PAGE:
Blocking may suck for the workers, but if the workers suck the bandwidth, then it sucks for the company. To wit,
"I know our people will say we're acting like Big Brother," says Mr. Cunningham of the new online-video ban. "But those pipes belong to the company. If management says we need to protect our resources, then that's what happens."
Carriage Services Inc., a Houston funeral-services company, recently discovered that 70% of the workers in its 125-person headquarters watched videos on Web sites like Google Inc.'s YouTube and News Corp.'s MySpace for about an hour a day.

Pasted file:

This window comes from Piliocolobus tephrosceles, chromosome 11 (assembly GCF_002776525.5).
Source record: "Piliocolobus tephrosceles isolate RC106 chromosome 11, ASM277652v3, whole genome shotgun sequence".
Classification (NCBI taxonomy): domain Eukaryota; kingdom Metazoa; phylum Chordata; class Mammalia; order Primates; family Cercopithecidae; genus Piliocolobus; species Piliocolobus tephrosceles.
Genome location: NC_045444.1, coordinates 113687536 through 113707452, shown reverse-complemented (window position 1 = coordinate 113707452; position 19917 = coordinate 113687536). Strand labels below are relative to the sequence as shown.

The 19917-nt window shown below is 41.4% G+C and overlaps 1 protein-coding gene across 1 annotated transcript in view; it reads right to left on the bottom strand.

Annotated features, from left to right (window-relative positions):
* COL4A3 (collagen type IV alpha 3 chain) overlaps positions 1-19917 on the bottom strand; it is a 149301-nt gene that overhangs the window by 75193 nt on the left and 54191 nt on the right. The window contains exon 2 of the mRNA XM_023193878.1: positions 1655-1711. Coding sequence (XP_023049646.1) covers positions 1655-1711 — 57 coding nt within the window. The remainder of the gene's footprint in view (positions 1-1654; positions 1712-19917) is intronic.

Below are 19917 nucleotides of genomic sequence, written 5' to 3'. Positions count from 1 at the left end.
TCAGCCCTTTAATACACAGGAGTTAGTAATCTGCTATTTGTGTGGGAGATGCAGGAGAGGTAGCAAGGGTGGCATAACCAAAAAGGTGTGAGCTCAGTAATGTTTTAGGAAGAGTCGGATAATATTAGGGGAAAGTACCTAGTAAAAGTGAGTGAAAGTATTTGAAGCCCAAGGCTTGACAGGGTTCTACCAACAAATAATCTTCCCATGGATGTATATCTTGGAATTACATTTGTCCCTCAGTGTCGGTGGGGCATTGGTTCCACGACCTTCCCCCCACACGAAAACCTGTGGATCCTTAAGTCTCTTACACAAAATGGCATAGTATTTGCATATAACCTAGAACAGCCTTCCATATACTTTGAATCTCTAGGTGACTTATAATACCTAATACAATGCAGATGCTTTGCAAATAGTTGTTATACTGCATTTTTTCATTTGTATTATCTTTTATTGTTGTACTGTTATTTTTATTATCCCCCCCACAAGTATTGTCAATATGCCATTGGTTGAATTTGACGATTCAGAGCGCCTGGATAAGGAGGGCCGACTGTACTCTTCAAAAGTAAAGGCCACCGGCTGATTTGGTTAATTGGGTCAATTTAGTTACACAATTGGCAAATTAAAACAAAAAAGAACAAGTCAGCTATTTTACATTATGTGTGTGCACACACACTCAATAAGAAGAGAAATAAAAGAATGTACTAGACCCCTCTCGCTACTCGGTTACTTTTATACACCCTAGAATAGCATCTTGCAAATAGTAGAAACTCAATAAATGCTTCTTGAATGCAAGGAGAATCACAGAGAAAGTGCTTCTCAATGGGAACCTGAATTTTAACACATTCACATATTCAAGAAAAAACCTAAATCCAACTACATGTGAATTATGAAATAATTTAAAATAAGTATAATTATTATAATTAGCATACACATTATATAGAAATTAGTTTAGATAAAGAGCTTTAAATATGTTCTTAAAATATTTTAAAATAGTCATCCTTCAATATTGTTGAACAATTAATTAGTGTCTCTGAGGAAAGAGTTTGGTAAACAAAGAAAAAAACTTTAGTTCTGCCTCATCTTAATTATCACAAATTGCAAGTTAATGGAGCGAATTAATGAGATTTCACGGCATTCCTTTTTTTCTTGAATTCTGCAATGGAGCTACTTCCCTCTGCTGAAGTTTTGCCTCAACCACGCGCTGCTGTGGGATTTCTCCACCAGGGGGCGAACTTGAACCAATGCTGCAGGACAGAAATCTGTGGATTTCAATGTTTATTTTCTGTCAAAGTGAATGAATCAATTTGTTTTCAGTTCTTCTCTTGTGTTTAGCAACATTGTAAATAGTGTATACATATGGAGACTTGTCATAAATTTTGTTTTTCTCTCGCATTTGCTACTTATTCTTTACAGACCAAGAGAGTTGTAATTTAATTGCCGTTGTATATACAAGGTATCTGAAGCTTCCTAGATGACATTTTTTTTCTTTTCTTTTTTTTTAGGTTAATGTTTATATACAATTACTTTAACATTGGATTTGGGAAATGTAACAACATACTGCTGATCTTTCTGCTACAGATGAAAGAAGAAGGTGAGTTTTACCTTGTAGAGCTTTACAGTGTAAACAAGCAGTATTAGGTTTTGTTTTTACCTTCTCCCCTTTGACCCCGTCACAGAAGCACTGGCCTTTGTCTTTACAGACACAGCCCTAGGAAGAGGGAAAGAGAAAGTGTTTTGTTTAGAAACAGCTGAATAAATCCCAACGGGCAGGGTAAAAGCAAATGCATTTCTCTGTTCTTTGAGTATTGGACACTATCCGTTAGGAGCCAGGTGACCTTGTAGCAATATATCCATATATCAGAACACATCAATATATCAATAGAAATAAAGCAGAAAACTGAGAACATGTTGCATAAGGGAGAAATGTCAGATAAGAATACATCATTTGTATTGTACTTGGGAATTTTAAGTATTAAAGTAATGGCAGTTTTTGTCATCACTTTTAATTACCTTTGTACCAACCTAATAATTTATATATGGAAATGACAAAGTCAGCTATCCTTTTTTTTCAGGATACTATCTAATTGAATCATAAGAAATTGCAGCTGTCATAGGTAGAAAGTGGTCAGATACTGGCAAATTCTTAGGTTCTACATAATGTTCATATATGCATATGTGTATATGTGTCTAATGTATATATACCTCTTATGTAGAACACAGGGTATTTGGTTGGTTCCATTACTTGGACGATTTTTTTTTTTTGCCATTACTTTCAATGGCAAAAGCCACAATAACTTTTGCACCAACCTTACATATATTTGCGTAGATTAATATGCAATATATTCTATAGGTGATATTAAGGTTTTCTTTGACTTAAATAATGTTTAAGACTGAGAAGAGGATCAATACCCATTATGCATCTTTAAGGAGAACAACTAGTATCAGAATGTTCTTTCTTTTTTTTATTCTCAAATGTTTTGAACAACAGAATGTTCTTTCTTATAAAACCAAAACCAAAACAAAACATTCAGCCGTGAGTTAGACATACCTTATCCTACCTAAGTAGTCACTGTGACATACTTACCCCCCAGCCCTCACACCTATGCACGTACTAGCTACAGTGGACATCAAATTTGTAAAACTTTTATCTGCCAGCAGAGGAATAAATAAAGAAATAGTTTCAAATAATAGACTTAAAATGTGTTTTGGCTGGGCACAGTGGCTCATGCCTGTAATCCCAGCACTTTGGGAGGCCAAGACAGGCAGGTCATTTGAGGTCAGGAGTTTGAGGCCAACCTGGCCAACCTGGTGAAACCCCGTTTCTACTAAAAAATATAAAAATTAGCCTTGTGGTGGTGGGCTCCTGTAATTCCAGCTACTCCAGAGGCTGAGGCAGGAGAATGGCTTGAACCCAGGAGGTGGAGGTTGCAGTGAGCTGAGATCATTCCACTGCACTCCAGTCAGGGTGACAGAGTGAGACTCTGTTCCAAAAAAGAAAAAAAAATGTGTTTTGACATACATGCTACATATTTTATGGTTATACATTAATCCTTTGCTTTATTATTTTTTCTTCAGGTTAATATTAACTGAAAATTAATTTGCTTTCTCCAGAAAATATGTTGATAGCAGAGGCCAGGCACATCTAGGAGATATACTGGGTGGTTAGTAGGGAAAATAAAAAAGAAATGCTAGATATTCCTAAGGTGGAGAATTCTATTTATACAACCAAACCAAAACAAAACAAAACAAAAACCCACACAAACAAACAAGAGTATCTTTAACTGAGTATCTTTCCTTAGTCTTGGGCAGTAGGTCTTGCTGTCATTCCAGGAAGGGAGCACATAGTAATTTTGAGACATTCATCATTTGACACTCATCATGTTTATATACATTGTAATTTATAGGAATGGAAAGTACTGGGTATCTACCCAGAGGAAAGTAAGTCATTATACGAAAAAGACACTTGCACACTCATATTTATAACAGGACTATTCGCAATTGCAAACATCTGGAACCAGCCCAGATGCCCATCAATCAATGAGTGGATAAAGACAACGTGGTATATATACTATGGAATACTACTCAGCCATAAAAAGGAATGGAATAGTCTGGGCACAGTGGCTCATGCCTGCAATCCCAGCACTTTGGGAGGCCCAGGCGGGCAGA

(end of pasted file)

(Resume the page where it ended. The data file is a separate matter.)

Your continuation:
"I almost fell out of my chair when I saw how many people were doing it and how much bandwidth those sites sucked up," says Jeff Parker, the company's information-technology administrator. He quickly blocked access to both sites.